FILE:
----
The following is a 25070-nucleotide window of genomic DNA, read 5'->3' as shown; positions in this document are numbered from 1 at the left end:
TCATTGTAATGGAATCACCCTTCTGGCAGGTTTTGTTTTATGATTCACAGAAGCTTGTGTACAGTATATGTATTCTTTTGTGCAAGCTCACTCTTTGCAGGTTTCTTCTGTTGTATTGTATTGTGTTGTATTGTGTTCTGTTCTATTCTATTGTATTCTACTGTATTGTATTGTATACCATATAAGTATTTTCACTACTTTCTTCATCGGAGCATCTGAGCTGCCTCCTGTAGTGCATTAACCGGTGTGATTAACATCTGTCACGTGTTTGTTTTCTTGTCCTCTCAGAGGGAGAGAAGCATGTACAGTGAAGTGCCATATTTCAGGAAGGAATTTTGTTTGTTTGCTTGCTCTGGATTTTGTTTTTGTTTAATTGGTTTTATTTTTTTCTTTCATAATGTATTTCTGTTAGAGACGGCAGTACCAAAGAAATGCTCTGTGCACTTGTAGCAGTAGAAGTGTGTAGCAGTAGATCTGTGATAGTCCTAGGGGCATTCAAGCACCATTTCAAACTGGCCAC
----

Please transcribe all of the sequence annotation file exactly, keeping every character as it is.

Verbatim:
The following is a 25070-nucleotide window of genomic DNA, read 5'->3' as shown; positions in this document are numbered from 1 at the left end:
TCATTGTAATGGAATCACCCTTCTGGCAGGTTTTGTTTTATGATTCACAGAAGCTTGTGTACAGTATATGTATTCTTTTGTGCAAGCTCACTCTTTGCAGGTTTCTTCTGTTGTATTGTATTGTGTTGTATTGTGTTCTGTTCTATTCTATTGTATTCTACTGTATTGTATTGTATACCATATAAGTATTTTCACTACTTTCTTCATCGGAGCATCTGAGCTGCCTCCTGTAGTGCATTAACCGGTGTGATTAACATCTGTCACGTGTTTGTTTTCTTGTCCTCTCAGAGGGAGAGAAGCATGTACAGTGAAGTGCCATATTTCAGGAAGGAATTTTGTTTGTTTGCTTGCTCTGGATTTTGTTTTTGTTTAATTGGTTTTATTTTTTTCTTTCATAATGTATTTCTGTTAGAGACGGCAGTACCAAAGAAATGCTCTGTGCACTTGTAGCAGTAGAAGTGTGTAGCAGTAGATCTGTGATAGTCCTAGGGGCATTCAAGCACCATTTCAAACTGGCCAC